Disney empowers its cast members to actively chat with guests to better understand their needs to build that immediate relationship while also continuing to lay groundwork for active communication across Disney property.

At Disney, cast members are diligent about treating each guest with special treatment.

teacher speaking to a group of middle school age students

School staff can be trained on small ways to personalize each interaction with students and parents:

  • Ask for names in phone conversations. Then use their name throughout the conversation and when you say goodbye at the end of the call.
  • Be sure to address all family members, especially children, when interacting in-person.
  • Ask the children — remember, they’re your potential new students! — about their interests. And use those interests to talk about the relevant programs you offer, and get the teacher or faculty member in charge to speak one-on-one with that family!

No matter the role, having your teachers and staff on the same page drives a deeper understanding of the school’s purpose and mission.

While everyone has a specific job (or two), having regular meetings to keep everyone aware of events, issues, and other ongoing events in the school will help foster not just family relationships but also staff relationships across your community. 

This helps boost employee attitude and outlook along with promoting a strong school enrollment culture.

3. Don’t Just Meet Expectations — Exceed Them

When you walk down Disney’s Main Street U.S.A. or through World Showcase in Epcot, it’s easy to become immersed in the part of the world you’re walking through. Disney leaves no stone unturned to make sure everything is in its place and that everything is there for a reason. 

Whether it’s an Open House for current parents or you’re hosting a school tour for a prospective family, have your school “show ready.”

You know what your school can offer, so make sure it's the best it can be! And when your families see the attention to detail and the effort being made to welcome them into your school, you’re giving them confidence that there’s the same level of quality in the things they can’t see.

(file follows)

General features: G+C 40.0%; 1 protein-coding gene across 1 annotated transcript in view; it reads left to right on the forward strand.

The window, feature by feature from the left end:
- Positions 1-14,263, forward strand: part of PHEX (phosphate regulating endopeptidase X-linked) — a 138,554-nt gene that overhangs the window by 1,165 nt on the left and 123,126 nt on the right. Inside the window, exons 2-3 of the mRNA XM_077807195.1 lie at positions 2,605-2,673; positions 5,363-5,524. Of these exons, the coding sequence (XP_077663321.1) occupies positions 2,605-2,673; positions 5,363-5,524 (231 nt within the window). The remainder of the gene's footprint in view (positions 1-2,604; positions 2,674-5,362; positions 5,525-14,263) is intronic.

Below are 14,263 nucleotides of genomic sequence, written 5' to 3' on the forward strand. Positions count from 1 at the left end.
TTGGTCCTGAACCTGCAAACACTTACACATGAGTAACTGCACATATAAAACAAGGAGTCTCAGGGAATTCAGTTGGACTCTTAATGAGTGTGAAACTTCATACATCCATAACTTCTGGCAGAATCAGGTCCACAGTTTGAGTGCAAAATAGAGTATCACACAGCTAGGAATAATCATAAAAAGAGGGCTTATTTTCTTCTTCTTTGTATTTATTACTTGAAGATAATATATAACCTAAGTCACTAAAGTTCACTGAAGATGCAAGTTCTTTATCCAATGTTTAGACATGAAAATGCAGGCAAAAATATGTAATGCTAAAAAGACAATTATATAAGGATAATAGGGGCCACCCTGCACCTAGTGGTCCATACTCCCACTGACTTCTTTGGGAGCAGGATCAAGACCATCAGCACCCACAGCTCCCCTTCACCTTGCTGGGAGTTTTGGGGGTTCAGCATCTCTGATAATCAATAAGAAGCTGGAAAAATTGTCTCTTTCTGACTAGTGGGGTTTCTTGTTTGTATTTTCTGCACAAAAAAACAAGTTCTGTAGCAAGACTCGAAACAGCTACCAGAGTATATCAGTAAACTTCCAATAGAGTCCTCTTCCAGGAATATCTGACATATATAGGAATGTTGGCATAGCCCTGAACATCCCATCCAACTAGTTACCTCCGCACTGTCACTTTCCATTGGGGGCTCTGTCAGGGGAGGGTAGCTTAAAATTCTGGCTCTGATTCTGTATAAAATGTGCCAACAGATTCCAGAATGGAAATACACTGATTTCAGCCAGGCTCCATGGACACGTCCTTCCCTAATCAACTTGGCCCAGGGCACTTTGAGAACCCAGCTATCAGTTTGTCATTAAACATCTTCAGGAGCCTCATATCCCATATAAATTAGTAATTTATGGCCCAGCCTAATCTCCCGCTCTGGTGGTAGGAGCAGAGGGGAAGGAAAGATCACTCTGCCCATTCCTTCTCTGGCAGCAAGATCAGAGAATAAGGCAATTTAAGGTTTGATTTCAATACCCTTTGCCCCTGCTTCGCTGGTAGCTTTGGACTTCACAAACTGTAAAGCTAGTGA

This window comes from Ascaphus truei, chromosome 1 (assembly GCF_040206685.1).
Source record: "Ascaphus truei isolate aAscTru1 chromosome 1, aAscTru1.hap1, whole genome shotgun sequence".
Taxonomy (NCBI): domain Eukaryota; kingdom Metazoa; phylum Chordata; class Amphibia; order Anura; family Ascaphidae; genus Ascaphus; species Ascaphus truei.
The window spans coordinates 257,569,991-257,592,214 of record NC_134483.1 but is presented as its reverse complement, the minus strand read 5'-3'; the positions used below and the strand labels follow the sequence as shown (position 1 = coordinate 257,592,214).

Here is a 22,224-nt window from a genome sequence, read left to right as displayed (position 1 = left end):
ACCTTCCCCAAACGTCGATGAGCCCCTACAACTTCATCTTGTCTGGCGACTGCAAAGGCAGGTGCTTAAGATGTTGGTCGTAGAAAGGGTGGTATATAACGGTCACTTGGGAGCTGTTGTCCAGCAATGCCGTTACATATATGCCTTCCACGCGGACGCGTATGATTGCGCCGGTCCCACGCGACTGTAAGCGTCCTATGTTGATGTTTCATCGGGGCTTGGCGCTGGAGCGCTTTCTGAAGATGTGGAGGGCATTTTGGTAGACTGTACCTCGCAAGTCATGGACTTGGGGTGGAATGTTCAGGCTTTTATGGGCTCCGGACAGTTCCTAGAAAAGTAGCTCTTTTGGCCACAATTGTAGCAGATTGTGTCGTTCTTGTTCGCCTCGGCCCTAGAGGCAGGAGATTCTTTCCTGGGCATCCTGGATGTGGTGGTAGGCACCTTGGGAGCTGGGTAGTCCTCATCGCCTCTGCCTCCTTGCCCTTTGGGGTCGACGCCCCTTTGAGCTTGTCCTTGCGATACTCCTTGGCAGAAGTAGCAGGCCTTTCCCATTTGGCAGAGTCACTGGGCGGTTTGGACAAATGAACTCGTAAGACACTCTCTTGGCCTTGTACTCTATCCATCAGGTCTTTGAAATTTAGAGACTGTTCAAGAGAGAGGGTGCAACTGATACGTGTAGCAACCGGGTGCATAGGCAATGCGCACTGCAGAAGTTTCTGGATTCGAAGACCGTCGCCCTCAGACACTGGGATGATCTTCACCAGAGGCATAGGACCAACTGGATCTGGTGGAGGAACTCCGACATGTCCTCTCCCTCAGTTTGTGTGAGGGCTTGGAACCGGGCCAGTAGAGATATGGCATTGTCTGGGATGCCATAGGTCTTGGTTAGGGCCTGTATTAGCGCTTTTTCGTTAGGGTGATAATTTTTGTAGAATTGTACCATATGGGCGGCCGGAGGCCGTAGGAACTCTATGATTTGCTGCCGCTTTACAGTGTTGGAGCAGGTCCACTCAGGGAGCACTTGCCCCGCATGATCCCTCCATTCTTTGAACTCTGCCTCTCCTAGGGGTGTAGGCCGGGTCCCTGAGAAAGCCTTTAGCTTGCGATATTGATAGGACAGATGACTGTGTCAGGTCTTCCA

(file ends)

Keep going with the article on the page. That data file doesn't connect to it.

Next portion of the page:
Imagine waiting in a two-hour line for Space Mountain and there was nothing entertaining or interactive on the walls along the wait. Fewer people would be inclined to wait two hours for a two-minute ride.

But because Disney considered guests’ wait time in their attraction planning, they’re less likely to lose a guest to those long waits. This is the same for you interacting with families!

The key is to make it easy and enjoyable for families to reach you in every avenue (in-person, phone, email, etc.).

Just like Disney occupying guests’ time during long wait times, you must anticipate the needs of your parents and arm your staff with resources that will solve their problems.


schoolmint marketing manager Ashley Labat dressed up as a Disney cast memberBeing a Disney cast member (look to the left for me all dressed up as one!) is a crash course in providing top notch customer service.

And as an added bonus, you have the honor of working with people across the globe to provide the best experience for any guest that enters the Disney grounds.

Regardless if it’s Disney or an area school, you pour your heart and soul into creating the best environment for your staff, families, and students.

However you work to improve your school for the upcoming year, be sure to put the family experience first.

Your time, effort, and attention to detail will pay off in the form of deep relationships with families, good word-of-mouth marketing in your community, and higher student enrollment.